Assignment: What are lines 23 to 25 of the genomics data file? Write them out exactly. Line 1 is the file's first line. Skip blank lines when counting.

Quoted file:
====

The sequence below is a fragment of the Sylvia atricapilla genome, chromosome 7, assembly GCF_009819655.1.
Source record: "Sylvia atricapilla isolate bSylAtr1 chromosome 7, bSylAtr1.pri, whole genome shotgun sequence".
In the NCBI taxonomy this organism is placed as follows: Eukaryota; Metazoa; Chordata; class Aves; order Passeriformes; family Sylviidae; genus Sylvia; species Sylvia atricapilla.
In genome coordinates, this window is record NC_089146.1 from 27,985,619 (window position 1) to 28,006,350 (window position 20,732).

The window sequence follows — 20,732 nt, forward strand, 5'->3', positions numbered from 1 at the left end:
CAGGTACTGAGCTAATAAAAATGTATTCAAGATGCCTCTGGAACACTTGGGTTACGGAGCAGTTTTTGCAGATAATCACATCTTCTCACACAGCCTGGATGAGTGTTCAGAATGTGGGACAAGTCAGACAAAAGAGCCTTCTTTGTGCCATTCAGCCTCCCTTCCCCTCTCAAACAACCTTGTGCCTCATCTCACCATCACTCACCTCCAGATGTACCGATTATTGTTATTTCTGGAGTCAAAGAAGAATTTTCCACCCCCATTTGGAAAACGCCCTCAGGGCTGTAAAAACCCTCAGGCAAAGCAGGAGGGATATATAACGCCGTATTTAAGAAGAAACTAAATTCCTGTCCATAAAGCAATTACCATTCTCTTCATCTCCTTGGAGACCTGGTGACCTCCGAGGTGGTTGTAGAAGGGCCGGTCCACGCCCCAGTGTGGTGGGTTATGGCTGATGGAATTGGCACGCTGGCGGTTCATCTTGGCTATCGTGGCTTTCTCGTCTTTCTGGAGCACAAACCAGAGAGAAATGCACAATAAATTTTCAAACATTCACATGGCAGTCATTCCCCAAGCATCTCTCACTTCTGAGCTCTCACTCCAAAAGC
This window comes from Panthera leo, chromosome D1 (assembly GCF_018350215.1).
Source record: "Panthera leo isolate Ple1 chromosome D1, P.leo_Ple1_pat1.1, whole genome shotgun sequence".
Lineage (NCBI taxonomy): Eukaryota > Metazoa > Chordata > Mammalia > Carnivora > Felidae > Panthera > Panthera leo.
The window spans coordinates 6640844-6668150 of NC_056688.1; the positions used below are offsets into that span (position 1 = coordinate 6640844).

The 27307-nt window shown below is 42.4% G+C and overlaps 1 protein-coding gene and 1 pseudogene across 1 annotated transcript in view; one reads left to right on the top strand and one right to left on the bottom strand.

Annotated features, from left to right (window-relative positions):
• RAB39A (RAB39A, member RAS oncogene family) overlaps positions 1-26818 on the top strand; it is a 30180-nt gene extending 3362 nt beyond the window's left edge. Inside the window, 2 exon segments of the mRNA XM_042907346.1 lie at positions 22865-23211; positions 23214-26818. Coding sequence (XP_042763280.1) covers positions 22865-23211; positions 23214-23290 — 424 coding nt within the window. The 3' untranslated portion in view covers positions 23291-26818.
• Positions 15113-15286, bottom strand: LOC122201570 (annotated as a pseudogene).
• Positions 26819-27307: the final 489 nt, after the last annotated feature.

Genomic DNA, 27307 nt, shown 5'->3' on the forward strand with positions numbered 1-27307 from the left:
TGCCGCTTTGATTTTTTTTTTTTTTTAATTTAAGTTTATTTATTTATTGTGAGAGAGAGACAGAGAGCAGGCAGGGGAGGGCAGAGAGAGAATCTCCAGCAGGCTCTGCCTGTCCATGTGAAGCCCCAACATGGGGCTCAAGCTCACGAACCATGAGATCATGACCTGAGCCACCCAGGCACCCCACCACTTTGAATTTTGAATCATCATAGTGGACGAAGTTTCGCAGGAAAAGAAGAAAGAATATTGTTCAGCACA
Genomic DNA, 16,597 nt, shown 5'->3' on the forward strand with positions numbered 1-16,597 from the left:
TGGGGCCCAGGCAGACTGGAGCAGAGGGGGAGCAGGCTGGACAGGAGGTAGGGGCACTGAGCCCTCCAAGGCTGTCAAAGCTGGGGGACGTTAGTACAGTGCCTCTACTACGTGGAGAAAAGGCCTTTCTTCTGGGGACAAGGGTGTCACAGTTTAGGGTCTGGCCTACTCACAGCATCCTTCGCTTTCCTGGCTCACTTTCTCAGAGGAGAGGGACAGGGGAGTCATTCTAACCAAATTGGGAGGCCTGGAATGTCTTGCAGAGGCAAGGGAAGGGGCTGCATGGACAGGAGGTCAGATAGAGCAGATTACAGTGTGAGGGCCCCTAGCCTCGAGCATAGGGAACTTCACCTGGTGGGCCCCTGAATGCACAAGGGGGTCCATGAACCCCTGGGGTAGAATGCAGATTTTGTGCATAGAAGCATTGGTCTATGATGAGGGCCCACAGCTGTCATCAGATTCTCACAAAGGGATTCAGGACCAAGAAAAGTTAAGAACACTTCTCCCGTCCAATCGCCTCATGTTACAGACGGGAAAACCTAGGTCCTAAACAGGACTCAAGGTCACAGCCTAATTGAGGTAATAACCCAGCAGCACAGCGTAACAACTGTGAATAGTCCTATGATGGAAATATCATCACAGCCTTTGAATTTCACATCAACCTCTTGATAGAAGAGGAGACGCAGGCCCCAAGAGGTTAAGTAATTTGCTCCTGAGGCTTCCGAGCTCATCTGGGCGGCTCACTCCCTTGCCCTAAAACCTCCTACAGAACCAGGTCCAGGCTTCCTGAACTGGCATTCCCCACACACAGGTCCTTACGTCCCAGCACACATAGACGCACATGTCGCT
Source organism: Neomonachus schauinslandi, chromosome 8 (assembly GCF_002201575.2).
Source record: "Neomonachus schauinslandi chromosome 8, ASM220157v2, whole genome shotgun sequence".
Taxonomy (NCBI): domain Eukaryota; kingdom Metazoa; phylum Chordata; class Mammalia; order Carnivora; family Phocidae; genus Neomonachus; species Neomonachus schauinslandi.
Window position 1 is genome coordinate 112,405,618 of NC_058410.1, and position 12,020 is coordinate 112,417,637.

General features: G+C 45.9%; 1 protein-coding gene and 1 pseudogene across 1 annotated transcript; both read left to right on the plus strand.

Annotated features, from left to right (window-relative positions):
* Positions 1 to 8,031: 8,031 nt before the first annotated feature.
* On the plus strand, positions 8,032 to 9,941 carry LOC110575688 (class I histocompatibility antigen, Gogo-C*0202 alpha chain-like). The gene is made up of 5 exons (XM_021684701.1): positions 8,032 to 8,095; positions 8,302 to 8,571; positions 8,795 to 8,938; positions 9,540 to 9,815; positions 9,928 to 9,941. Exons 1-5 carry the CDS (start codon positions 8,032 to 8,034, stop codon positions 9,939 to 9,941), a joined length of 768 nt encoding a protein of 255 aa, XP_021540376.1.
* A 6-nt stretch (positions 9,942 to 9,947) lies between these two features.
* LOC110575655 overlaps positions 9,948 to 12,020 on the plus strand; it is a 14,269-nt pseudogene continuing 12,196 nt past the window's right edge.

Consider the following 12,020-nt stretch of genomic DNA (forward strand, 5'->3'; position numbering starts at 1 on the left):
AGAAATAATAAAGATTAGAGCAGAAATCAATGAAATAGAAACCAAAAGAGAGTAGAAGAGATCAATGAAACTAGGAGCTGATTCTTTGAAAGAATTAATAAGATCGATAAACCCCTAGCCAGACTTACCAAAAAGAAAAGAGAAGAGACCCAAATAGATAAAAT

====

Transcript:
Window position 1 is genome coordinate 112,405,618 of NC_058410.1, and position 12,020 is coordinate 112,417,637.

General features: G+C 45.9%; 1 protein-coding gene and 1 pseudogene across 1 annotated transcript; both read left to right on the plus strand.

Annotated features, from left to right (window-relative positions):